Thanksgiving is a time for giving and is a perfect opportunity to give back to your community. It’s also a great time of the year to introduce your children to community service. Since our kids were young, we have gone to our local church and help prepare and serve a Thanksgiving dinner to the homeless in our area.
Volunteering during the holiday season with your children can be as simple as baking cookies. You can easily whip up a batch and bring them to a local soup kitchen. For families with older children, you can also volunteer to prepare and serve food at a local kitchen. This is also something that you and your children can do year round.
All food banks in Orange County are currently at critically low levels. Any help that they can get with food donations will help them to serve more adults and families during the holiday season. More than 16 million children in America are starving and go to bed hungry every day.
Since we’re fortunate enough to be able to shop for groceries and stock our kitchen shelves, we can be positive role models for our children by donating our time and non-perishable goods to food banks and soup kitchens.
Helping to feed the hungry is a great way to encourage your children to get involved in your community. Encourage them to host a neighborhood canned-food drive. They can leave brown paper or recyclable bags on your neighbors’ porches with a note stating when they will be picking up the groceries. All collected items are then taken to a food bank.
Another great way to help give back is to adopt a family. This can also be fun for your children to do with a group of their friends. Adopt-a-family programs will provide you with a list of food and other essentials that a selected family needs.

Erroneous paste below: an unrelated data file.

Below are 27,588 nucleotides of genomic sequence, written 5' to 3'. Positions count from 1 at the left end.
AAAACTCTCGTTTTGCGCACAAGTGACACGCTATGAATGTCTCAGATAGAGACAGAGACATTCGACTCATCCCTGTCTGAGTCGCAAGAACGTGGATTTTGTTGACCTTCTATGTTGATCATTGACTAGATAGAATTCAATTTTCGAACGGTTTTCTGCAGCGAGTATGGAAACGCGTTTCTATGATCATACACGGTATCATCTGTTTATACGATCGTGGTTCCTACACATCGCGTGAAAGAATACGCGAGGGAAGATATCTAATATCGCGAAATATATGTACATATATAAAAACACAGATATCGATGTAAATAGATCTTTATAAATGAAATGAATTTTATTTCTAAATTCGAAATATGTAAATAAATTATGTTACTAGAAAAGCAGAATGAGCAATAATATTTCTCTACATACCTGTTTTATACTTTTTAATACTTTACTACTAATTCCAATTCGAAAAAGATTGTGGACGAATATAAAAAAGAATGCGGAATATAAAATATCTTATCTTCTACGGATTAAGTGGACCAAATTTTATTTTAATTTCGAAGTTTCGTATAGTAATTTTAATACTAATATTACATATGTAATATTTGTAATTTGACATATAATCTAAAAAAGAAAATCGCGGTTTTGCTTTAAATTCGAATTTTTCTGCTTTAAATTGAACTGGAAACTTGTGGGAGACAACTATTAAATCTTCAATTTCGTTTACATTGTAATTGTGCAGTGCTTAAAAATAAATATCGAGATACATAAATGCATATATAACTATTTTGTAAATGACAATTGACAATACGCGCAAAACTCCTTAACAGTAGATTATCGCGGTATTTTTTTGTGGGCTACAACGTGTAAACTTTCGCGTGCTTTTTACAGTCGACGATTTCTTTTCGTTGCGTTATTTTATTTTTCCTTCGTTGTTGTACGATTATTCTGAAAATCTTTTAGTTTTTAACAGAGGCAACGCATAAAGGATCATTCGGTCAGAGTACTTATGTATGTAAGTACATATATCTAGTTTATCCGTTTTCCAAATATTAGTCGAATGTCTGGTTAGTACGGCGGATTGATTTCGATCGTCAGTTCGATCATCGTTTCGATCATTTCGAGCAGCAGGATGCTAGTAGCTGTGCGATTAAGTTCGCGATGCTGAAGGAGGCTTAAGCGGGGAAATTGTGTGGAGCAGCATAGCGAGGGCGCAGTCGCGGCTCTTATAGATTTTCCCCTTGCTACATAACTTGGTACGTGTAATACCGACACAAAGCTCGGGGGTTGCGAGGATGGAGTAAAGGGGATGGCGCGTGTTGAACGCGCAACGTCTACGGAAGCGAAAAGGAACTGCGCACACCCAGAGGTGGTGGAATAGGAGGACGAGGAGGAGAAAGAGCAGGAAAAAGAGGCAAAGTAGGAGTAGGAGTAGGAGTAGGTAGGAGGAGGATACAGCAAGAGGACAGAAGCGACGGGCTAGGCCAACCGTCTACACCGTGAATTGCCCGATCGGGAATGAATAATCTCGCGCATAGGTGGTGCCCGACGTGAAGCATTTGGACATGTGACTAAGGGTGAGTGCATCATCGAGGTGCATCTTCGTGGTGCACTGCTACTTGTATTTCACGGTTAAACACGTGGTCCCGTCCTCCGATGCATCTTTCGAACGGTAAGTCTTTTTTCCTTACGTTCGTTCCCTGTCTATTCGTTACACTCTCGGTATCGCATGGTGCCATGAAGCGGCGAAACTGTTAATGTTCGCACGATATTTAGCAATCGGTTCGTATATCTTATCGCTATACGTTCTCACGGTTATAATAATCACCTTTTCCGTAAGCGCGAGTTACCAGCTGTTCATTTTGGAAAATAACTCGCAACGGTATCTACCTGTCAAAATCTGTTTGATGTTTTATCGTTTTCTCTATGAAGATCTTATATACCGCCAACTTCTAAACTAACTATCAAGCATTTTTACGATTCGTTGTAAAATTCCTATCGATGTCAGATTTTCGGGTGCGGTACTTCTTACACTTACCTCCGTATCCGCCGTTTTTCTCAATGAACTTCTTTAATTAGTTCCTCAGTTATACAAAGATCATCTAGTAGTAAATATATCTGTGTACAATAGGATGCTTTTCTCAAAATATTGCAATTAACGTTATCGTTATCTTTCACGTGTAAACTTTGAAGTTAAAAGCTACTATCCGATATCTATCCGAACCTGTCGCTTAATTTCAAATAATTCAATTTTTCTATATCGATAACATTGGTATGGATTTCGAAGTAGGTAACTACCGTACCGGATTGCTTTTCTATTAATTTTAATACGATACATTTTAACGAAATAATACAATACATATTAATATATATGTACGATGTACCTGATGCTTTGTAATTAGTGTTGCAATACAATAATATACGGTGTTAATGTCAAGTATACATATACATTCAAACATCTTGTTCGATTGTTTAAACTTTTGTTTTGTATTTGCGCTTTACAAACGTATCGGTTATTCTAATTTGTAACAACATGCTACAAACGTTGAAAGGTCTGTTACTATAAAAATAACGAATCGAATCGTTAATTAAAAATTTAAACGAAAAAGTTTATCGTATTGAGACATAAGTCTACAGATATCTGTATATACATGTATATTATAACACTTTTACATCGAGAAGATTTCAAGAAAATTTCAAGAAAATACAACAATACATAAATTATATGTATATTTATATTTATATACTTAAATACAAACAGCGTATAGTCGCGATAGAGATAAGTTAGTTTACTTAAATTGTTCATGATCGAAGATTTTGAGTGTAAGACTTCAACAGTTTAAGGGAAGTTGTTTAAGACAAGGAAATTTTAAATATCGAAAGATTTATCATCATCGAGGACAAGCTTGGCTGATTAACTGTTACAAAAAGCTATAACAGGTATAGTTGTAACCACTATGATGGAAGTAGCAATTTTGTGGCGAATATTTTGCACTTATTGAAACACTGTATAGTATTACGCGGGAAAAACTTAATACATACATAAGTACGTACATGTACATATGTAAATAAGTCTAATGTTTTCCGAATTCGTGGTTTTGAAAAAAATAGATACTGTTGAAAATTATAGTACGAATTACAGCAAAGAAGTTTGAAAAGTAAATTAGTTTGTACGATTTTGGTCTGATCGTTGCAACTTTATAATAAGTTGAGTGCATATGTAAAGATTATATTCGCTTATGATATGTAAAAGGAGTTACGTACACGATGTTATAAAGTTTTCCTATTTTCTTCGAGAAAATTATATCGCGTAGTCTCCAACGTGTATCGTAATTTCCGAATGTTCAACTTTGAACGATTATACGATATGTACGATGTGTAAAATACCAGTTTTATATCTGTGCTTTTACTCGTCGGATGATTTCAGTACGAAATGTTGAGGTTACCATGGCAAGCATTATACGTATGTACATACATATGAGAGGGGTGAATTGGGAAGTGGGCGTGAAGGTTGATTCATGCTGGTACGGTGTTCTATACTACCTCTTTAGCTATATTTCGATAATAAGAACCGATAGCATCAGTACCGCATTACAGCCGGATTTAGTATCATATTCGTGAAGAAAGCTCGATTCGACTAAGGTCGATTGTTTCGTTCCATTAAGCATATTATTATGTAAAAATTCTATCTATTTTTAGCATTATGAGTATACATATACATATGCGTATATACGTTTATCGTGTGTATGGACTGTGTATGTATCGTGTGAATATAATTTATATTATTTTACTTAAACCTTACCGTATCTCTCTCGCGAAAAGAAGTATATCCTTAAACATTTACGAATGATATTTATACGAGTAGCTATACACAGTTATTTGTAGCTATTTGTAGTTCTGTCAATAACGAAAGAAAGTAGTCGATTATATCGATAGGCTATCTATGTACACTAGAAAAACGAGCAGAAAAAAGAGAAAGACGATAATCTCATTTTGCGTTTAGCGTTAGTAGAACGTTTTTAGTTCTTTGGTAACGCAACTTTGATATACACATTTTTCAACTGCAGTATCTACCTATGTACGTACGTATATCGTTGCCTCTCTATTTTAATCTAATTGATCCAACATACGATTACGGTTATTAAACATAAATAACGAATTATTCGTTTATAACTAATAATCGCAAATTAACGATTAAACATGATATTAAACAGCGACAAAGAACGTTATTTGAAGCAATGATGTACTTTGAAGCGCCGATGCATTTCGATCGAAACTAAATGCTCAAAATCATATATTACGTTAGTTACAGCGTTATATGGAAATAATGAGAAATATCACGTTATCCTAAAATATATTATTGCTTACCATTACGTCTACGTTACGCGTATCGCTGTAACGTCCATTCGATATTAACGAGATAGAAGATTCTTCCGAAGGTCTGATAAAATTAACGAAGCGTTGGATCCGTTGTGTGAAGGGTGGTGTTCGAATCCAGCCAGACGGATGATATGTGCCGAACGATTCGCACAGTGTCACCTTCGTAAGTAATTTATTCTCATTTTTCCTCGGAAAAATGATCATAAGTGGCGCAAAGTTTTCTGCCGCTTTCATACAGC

Teaching your children the importance of community service at a young age will benefit them throughout their lives. With more people helping others, fewer will continue to suffer during hard times.
You can easily find adopt-a-family programs and food banks by going online or contacting local churches, community centers and various shelters.
Shelby Barone is a blogger who writes all about food and family in her blog, “Eat Up!”
≈ ASK THE NUTRITIONIST ≈
Q: Are their downsides to girls having their first period at an early age?
A: Likely, yes. Early menstruation is a risk factor for short stature, cancer, and heart and metabolic disease. A recent study published in the American Journal of Clinical Nutrition (October 2011) found an interesting link between vitamin D deficiency and early periods.
The study found that girls with the lowest levels of vitamin D in their blood were twice as likely to have earlier periods than girls do with adequate levels of the nutrient.
Other studies have shown that having a higher body weight is also correlated with earlier periods, because excess fat may secret hormones that promote maturity. However, physical activity is known to delay the onset of periods.
Erin Kelley, MS, RD
≈ THE FACEBOOK RECIPE SWAP ≈
Homemade caramel popcorn
Recipe submitted by Nancy Randle, of Anaheim
This is a favorite Randle family recipe that our friends shared with us a few years ago. We’ve taken batches of it to tailgate parties, given it as neighborhood gifts and saved half for a weekend snack. Derek, our 4-year-old, loves to watch the popcorn pop, and the rest is really easy. Enjoy!
Air pop 5 quarts of popcorn
Mix together in a medium saucepan:
2 cups brown sugar
1/2 cup light corn syrup
2 cups butter
A pinch of cream of tarter
Bring to a boil on low, then remove from heat and add 1 tsp. baking soda
Put the popcorn on a cookie sheet and pour the mixture on top. Bake at 250 degrees for 45 minutes and stir every 15 minutes. (Be sure and snack on a few each time you stir!) Remove from the oven and place on two cookie sheets to cool.
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